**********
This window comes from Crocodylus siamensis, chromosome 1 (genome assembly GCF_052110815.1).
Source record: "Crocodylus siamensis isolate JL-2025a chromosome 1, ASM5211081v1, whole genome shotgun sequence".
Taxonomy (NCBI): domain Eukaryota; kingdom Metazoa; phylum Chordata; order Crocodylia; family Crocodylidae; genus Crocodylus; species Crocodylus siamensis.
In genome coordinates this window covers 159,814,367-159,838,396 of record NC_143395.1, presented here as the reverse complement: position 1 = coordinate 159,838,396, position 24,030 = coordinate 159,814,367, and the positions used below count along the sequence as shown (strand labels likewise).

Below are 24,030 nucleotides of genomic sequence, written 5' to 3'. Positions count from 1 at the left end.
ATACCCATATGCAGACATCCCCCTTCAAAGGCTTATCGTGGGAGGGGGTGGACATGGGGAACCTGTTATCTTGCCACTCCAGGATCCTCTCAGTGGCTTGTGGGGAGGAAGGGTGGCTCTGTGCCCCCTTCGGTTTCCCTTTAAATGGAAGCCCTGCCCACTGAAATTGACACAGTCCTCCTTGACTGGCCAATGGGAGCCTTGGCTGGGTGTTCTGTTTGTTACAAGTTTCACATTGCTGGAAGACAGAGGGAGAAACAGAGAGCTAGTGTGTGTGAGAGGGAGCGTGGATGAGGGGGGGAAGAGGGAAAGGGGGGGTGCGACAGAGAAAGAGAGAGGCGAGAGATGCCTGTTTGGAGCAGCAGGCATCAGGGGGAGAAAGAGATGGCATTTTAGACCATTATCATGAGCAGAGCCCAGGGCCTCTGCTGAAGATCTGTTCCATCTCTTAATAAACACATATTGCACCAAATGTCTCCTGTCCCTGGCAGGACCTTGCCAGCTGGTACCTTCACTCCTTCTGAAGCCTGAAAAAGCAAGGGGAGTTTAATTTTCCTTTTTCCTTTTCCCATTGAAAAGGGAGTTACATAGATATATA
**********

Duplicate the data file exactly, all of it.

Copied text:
This window comes from Crocodylus siamensis, chromosome 1 (genome assembly GCF_052110815.1).
Source record: "Crocodylus siamensis isolate JL-2025a chromosome 1, ASM5211081v1, whole genome shotgun sequence".
Taxonomy (NCBI): domain Eukaryota; kingdom Metazoa; phylum Chordata; order Crocodylia; family Crocodylidae; genus Crocodylus; species Crocodylus siamensis.
In genome coordinates this window covers 159,814,367-159,838,396 of record NC_143395.1, presented here as the reverse complement: position 1 = coordinate 159,838,396, position 24,030 = coordinate 159,814,367, and the positions used below count along the sequence as shown (strand labels likewise).

Below are 24,030 nucleotides of genomic sequence, written 5' to 3'. Positions count from 1 at the left end.
ATACCCATATGCAGACATCCCCCTTCAAAGGCTTATCGTGGGAGGGGGTGGACATGGGGAACCTGTTATCTTGCCACTCCAGGATCCTCTCAGTGGCTTGTGGGGAGGAAGGGTGGCTCTGTGCCCCCTTCGGTTTCCCTTTAAATGGAAGCCCTGCCCACTGAAATTGACACAGTCCTCCTTGACTGGCCAATGGGAGCCTTGGCTGGGTGTTCTGTTTGTTACAAGTTTCACATTGCTGGAAGACAGAGGGAGAAACAGAGAGCTAGTGTGTGTGAGAGGGAGCGTGGATGAGGGGGGGAAGAGGGAAAGGGGGGGTGCGACAGAGAAAGAGAGAGGCGAGAGATGCCTGTTTGGAGCAGCAGGCATCAGGGGGAGAAAGAGATGGCATTTTAGACCATTATCATGAGCAGAGCCCAGGGCCTCTGCTGAAGATCTGTTCCATCTCTTAATAAACACATATTGCACCAAATGTCTCCTGTCCCTGGCAGGACCTTGCCAGCTGGTACCTTCACTCCTTCTGAAGCCTGAAAAAGCAAGGGGAGTTTAATTTTCCTTTTTCCTTTTCCCATTGAAAAGGGAGTTACATAGATATATA